BIRMINGHAM: Well, harassment is constituted and we’re making it clear in these changes that it can be constituted by a single act of harassment, but harassment involves areas of language and could involve some of the elements that are being taken out, could involve, of course the type of abuse that we don’t want to see and we want to make sure harassment in that sense is absolutely prevented along with intimidation. Penny mentioned ‘intimidation’ before; intimidation is not being removed from the changes here.

But, ultimately these measures here, harassment and intimidation, will provide a strong barrier; a clearer barrier that is more usefully, more clearly defined by the courts than the current provisions have been.

BEVAN: Senator Xenophon, the issue of penalty rates; yesterday the Senate was asked to support a motion condemning the cutting of penalty rates to up to 700,000 workers employed in retail, hospitality and pharmacies. Now of the three people who didn’t vote they’re all yours – that’s you, Kakoschke-Moore and Griff. Why didn’t the Xenophon senators vote on that motion?

XENOPHON: Because of the wording of the motion. Our position is we do not want to see penalty rates cut for existing workers. We’ll be making a submission to the Fair Work Commission and that’s our minimal position but we also are looking at the issue of how does it impact on future workers? So we’re still working through that. We know that existing workers shouldn’t be affected by these changes, particularly in a low wage growth environment.

BEVAN: Well why didn’t you support the motion then? Because if you want to protect penalty rates for existing workers you could’ve supported that motion? Because the motion was saying it’s bad that their penalty rates are being cut.

XENOPHON: Sure, but it also referred to future workers and the dilemma is do you throw out the history in this country since 1904 where you looked to the independent umpire to deal with these matters? And I’ve said, on many occasions that I stuffed up by doing what I did on penalty rates by introducing a bill several years ago. I was wrong. It was an approach that I’ve withdrawn from and I want to see what we can do with the Fair Work Commission in terms of them quarantining those existing workers from any cuts

ABRAHAM: Senator Wong does that wash with you?

WONG: Let’s be clear what the motion said: it referred to the decision and said, the Senate expresses its opposition to reductions in penalty rates that reduce the take-home pay of Australian workers now and in the future. Nick says he can’t support that because it is a motion that seeks to protect penalty rates of workers into the future. It’s a very clear signal to every South Australian that Nick is not prepared to defend penalty rates in the future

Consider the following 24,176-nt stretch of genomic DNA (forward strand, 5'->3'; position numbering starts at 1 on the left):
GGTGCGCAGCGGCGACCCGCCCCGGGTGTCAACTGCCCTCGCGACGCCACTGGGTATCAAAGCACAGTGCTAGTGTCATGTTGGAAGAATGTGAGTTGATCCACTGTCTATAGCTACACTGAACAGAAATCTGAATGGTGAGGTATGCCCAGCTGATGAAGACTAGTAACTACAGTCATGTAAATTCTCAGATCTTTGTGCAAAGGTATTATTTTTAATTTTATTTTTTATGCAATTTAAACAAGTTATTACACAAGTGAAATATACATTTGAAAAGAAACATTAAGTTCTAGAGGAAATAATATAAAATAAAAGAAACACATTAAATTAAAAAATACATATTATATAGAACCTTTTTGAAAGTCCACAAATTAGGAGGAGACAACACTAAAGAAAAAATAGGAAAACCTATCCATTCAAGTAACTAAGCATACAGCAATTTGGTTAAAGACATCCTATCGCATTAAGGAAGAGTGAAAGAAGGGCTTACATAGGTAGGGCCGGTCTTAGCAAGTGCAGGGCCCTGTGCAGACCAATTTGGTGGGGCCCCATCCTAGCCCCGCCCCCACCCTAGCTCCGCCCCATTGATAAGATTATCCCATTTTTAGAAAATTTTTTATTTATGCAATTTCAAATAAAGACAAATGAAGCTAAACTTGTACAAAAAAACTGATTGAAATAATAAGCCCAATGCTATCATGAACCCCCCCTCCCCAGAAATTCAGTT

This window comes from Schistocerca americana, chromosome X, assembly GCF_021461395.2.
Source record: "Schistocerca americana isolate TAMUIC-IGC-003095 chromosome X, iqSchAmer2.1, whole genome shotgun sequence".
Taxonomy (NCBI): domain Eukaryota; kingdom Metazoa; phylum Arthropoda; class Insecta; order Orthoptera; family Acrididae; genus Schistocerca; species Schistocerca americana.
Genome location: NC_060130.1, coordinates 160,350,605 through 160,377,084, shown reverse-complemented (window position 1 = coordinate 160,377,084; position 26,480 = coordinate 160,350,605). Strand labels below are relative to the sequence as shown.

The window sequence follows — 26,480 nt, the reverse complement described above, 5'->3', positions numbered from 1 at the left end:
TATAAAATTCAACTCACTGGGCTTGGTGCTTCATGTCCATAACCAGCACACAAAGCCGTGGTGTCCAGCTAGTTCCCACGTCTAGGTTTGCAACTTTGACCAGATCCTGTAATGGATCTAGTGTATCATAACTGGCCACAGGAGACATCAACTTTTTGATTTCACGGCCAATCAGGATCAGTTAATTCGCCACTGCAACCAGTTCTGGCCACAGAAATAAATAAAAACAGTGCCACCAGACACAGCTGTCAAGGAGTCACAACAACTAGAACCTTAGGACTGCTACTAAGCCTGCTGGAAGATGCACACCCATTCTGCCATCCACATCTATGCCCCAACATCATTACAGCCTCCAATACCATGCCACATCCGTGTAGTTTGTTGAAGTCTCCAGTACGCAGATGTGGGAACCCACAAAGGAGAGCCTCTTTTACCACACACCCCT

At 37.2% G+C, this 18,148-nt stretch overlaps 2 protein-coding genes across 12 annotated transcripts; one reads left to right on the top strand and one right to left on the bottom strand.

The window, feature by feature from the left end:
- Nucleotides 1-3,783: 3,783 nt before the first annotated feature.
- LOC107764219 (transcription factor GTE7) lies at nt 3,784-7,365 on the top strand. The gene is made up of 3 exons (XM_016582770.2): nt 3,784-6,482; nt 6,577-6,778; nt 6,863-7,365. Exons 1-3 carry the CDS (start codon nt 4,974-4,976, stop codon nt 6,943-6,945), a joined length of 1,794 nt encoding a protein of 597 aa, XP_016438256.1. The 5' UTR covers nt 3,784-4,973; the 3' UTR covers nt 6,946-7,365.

BEVAN: Well he is for existing people he’s just saying…

WONG: Yeah, exactly. So if you’re somebody who is going to enter the workforce or going to get a job in this sector, what Nick, I think, is saying from both refusing to support the motion and what he just said to you now, is that he doesn’t believe that he needs to ensure that the legislation protects your penalty rates which would otherwise have existed.

BIRMINGHAM: The whole motion was of course a political stunt. We have seen Bill Shorten, who as a trade union leader happily traded away penalty rates, happily gave big businesses sweetheart deals that go further than what the Fair Work Commission is proposing to do. In many ways all the Fair Work Commission is doing is levelling the playing field for small and medium sized businesses to be able to access the types of conditions, to be able to trade and open on a Sunday that many big businesses already enjoy thanks to sweetheart deals with trade unions, the likes of which Mr Shorten has endorsed. Bill Shorten went to the last election previously saying he’d respect the decision of the independent umpire, now we have motions criticising it. Of course it was a process that he commenced, he kicked off as Workplace Relations Minister.

BEVAN: And Senator Birmingham just before we leave, are you hoping still that the Parliament can deal with the issue of Same Sex Marriage rather than putting it to a plebiscite? Do you, in your heart of hearts, still hope that the Parliament can sort this out?

BIRMINGHAM: Well, I hope Parliament can support a plebiscite bill that can ensure all Australians can have their say.

BEVAN: Yes, but if that fails? And it looks like it will.

BIRMINGHAM: Well if that fails then of course we can always have discussions in the Liberal Party room about how such matters could be addressed in the future.

BEVAN: Which means you hope that if it fails, you can sort this out in the parliament before the next election?

BIRMINGHAM: Well, I hope that Mr Shorten, who, only a couple of years ago endorsed the idea of a plebiscite, lets the Australian people have their say.

WONG: Simon, why don’t you grow a spine? Seriously, we’re all so sick of this debate. You lost the plebiscite. You can rail about that if you wish, but an overwhelming majority of the Senate said no, including Nick, to his credit, and his team. The majority of the Australian people and the majority of the Parliament want it, why don’t you just have a vote.

BIRMINGHAM: Well, what you’re asking us to do Penny is to go against what we took to the last election.

WONG: Like 18C? That’s the same thing. You said no change to 18C at the last election…

BIRMINGHAM: No we didn’t.

WONG: .. but that’s been jettisoned as well. I mean the reality is you kept faith with that commitment. You put the bill up and it was overwhelmingly defeated. I wish the moderates would actually grow a spine on this.

BEVAN: Penny Wong, thank you for your time, Labor Senator for South Australia. Before that Simon Birmingham, Liberal Senator for South Australia and Nick Xenophon, leader of the NX Team.